With no new comedies opening, Melissa McCarthy's Tammy enjoyed a decent second weekend hold falling 40% to an estimated $12.9M for a new total of $57.4M. Reviews were poor and even the CinemaScore was a dismal C+ so a larger tumble was expected. However, sophomore films opened mid-week last week for the holiday session so second weekend declines were not as bad as usual. Costing just $25M to produce, the road comedy from Warner Bros. looks to end its domestic run with about $85-90M.
The summer's top-grossing comedy, 22 Jump Street, followed with an estimated $6.7M in its fifth weekend. Off just 32%, the leggy Sony sequel has banked an impressive $172M. Down 35% in its fifth round, How to Train Your Dragon 2 grossed an estimated $5.9M pushing the domestic tally to $152.1M. It is running 15% behind the pace of its 2010 predecessor. Given that this is the first summer in nine years without a Pixar film, Dragon should be doing better.
Kidpic Earth to Echo followed its soft debut with a 34% slide to an estimated $5.5M giving Relativity $24.6M so far. A $40M final seems likely. Horror pic Deliver Us From Evil dropped 52% in its second weekend to an estimated $4.7M giving Sony $25M to date. Look for a $35-40M finish. 2014 remains dreadful for the fright genre.
No summer film has spent more weeks in the top ten than Maleficent. The Angelina Jolie smash took eighth place in its seventh weekend with an estimated $4.2M, down 32%, for a new domestic cume of $222M making it the top-grossing non-sequel of the season. Disney's worldwide tally is now a stellar $669M.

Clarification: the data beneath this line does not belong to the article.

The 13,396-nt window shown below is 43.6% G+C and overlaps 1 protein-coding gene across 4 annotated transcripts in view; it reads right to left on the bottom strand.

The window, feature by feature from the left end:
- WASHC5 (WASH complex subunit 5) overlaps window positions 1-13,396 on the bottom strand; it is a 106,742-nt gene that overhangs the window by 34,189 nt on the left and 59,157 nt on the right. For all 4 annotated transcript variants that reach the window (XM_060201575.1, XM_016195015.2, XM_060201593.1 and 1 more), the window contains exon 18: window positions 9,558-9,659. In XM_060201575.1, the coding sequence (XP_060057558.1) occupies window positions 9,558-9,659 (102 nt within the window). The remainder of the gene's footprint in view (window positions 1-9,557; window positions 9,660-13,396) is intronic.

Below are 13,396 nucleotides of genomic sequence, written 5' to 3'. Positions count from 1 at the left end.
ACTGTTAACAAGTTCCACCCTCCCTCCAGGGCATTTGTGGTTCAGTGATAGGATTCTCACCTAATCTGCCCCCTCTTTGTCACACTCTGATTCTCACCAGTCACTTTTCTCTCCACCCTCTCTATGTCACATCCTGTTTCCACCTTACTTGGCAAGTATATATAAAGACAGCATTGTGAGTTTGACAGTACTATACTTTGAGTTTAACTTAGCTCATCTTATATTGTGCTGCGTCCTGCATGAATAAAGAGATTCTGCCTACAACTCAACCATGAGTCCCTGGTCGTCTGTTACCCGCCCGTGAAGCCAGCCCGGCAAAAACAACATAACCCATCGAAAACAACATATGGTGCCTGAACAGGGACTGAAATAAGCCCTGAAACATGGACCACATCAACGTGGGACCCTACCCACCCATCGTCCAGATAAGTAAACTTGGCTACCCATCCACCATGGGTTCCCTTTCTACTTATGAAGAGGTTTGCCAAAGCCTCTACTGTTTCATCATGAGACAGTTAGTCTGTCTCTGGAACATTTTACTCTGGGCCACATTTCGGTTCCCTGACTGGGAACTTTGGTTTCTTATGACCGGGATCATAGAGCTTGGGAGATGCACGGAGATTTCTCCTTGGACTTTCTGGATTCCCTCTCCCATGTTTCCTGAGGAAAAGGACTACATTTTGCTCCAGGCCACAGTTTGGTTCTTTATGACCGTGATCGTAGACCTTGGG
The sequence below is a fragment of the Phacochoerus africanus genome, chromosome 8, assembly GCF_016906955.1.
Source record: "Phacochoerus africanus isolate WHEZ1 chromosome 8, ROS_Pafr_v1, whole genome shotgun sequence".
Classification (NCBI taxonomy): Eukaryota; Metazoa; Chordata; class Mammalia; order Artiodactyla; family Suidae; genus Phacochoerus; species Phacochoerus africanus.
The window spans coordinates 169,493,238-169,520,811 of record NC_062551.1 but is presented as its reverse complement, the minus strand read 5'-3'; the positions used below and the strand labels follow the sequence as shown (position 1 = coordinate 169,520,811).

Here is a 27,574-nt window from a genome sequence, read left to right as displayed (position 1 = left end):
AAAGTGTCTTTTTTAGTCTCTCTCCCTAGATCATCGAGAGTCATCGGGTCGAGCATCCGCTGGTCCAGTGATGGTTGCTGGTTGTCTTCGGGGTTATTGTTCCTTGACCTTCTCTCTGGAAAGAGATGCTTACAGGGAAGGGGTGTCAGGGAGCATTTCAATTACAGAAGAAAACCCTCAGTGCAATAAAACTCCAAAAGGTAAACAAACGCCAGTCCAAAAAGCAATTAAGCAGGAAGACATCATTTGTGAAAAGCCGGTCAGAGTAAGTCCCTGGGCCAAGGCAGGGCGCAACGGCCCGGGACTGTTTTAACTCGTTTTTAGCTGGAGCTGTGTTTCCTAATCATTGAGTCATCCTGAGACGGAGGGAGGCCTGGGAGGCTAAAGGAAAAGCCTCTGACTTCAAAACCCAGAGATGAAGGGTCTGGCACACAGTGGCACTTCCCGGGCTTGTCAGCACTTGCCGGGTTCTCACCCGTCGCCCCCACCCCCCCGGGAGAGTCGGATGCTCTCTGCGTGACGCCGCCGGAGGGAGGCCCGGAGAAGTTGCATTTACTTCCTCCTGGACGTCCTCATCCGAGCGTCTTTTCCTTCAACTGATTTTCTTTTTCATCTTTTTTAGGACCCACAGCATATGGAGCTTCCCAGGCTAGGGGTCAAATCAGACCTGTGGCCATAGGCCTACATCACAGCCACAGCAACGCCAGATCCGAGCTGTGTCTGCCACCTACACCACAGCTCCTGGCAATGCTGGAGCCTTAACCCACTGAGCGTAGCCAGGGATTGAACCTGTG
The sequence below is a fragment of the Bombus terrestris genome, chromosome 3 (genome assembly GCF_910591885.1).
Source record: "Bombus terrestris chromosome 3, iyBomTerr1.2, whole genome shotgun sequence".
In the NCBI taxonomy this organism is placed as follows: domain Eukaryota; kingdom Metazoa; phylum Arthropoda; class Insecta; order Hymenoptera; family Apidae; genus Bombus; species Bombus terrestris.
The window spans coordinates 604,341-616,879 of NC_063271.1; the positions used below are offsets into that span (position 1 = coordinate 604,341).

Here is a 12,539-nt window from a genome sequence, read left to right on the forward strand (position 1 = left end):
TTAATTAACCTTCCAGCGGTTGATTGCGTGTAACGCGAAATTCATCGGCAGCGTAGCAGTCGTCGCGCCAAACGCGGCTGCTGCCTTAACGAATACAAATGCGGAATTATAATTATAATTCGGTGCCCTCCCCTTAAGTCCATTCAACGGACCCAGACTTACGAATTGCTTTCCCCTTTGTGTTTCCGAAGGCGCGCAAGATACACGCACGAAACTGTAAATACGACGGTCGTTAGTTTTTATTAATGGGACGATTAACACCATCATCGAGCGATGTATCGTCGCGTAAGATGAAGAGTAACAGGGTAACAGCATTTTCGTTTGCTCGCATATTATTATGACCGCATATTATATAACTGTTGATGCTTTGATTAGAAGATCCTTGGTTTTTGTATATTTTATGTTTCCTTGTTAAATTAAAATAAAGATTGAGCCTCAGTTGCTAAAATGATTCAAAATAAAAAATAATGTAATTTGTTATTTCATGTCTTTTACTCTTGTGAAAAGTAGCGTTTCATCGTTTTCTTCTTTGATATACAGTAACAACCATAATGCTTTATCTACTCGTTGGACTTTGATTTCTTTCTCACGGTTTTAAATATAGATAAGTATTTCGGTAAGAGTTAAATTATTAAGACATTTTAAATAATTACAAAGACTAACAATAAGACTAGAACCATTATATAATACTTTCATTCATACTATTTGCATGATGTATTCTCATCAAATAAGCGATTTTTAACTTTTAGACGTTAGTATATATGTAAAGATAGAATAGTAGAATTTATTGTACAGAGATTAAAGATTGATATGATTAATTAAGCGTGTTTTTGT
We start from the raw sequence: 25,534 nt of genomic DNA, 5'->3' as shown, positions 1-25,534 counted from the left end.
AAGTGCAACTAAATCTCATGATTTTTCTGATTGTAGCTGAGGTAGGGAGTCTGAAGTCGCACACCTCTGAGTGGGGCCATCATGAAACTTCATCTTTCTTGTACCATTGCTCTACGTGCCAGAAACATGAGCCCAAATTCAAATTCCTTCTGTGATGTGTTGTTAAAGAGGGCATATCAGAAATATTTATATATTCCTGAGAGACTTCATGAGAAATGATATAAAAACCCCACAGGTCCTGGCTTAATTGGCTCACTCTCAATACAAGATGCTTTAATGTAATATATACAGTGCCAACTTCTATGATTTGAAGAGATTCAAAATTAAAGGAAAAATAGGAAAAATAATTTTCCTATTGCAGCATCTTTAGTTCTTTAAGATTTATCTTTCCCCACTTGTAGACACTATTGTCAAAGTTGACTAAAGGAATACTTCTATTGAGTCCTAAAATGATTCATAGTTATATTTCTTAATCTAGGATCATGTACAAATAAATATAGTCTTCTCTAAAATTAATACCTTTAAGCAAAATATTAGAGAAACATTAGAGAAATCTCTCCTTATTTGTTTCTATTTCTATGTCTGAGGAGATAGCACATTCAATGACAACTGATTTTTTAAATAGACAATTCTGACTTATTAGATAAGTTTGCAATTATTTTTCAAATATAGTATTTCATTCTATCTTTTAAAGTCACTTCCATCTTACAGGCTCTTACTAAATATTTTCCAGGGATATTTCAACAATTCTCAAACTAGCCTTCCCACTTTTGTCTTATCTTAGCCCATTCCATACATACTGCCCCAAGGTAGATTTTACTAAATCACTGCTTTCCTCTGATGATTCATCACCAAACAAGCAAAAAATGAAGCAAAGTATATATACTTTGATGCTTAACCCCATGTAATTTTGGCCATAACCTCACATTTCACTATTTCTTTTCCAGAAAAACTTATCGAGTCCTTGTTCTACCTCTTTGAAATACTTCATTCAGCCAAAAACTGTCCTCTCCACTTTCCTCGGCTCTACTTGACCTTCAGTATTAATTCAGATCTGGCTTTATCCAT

The indie film Begin Again expanded from 175 to 939 locations nationwide and jumped into the top ten with an estimated $2.9M. Averaging a mild $3,126 per theater, The Weinstein Co. release starring Keira Knightley and Mark Ruffalo has collected $5.3M to date. Reviews have been fairly good.
Jersey Boys and Think Like A Man Too dropped by about half and tied for tenth place with an estimated $2.5M each. Cumes are $41.7M for Warner Bros. and $61.9M for Sony.
The critically-acclaimed drama Boyhood enjoyed a sparkling debut in platform release with an estimated $359,000 from only five theaters in Los Angeles, Manhattan, and Brooklyn for a sensational $71,800 average. That was the second best opening weekend average of the year behind The Grand Budapest Hotel's industry record $202,792 from four theaters back in March. Film critics have been gushing over Boyhood which was shot over 12 years with the same cast and centers around a boy's life from ages 6 to 18. With Oscar buzz spreading and expansions to more markets to come, the IFC Films release will remain a major box office factor for the rest of the summer.
The top ten films grossed an estimated $134.8M which was down 27% from last year when Despicable Me 2 stayed at number one with $43.9M; and off 10% from 2012 when Ice Age: Continental Drift debuted on top with $46.6M.